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‘Kindergarten Readiness Begins At Birth’

By Tarrin McGhee
Special to The New Tri-State Defender

It's the first day of kindergarten – is your child ready to learn?

That's the question The Urban Child Institute is aiming to help parents address with the release of their new "Kindergarten Readiness Begins at Birth" handbook.

In it, the organization summarizes best practices to promote optimal brain development during early childhood, and outlines ways parents can work to ensure their child develops basic mental, emotional, and social skills needed to succeed in school.

Starting at birth, the ability to process and respond to information is cultivated as a baby becomes more aware of her surroundings and interacts with her environment.

For parents with newborn babies, the first day of school may seem like a long way off, but according to The Urban Child Institute, preparation for this long-awaited moment should begin as soon as possible.

To succeed in school, a child must first establish a solid foundation for learning.

And during the earliest years of life – before a child steps foot in the classroom – every single thing that she hears, witnesses, and experiences shapes her foundation.

A strong foundation decreases probability that developmental and learning challenges will arise later in life, and increases the likelihood for positive academic and behavioral outcomes.

Between conception and age three, the human brain grows to reach 80 percent of its adult size. Throughout infancy and toddler stages, milestone accomplishments like sitting up, laughing out loud, crawling, walking, and talking are early indicators that the brain is developing at an optimal rate.

The Urban Child Institute recommends that parents engage in activities with their children that encourage exploration, introduce new experiences, and offer positive reinforcement and encouragement to promote steady progress.

In the early stages of brain development, key aspects of school readiness such as language, thinking skills, self-control and self-confidence are being determined.

Babies who are raised in a loving, supportive, and nurturing environment will have a greater chance of sharpening these skills and passing kindergarten with flying colors.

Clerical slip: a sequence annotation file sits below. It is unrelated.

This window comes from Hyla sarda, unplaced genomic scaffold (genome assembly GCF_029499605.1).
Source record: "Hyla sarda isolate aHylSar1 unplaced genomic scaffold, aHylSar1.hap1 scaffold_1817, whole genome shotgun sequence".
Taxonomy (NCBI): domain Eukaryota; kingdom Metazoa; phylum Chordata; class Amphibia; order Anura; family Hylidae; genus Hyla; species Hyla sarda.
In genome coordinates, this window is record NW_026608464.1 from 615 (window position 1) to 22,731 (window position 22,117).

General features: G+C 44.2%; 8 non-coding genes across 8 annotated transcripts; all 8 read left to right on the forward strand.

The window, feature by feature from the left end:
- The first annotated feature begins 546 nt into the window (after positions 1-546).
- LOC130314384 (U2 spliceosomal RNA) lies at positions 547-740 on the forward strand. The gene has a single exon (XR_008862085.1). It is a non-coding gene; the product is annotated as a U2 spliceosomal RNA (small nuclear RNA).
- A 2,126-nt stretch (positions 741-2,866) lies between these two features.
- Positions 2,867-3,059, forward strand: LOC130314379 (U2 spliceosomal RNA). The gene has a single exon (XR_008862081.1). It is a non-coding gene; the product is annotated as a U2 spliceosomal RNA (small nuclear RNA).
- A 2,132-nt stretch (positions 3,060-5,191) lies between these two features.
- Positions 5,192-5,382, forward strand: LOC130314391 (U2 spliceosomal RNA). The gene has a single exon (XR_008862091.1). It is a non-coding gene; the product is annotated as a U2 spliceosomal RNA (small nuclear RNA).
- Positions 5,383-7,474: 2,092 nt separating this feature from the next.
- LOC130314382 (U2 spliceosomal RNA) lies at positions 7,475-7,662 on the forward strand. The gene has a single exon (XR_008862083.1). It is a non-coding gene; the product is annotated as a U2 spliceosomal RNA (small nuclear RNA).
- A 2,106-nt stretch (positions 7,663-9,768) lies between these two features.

So how can you tell if your child is on the right track?

Early childhood development experts and kindergarten teachers suggest that a new kindergartener should:

Know his first and last name and his parent's first and last name.

Recognize letters (both lowercase and uppercase) and numbers (up to 10).

• Know basic colors and shapes.

• Use the bathroom independently.

• Dress and undress, and wash hands.

• Solve problems without hitting, biting, or yelling.

• Follow instructions from teachers and parents.

• Communicate wants and needs (like hunger, pain, happiness) through words.

• Be able to be apart from his parents during the school day.

• Sit quietly for short periods of time.

• Show curiosity and enthusiasm for activities like story or art time.

According to national statistics released last year by The Urban Child Institute, over one third of children begin school unprepared.

In Memphis and Shelby County, the need to promote kindergarten readiness is reflected in low achievement, graduation and college readiness and attainment rates that currently exist throughout the community.

Early brain development has a tremendous impact on future academic achievement, and research suggests that school readiness is based on skills and experiences that children acquire in their first three years of life.

The Urban Child Institute's Kindergarten Readiness Begins at Birth handbook serves as a great starting point for new and expecting parents to chart the course for success.

(The New Tri-State Defender has partnered with The Urban Child Institute to make sure every child has the best chance for optimal brain development during the critical first three years of each child's life. This is one in a series of stories and columns in our campaign.)

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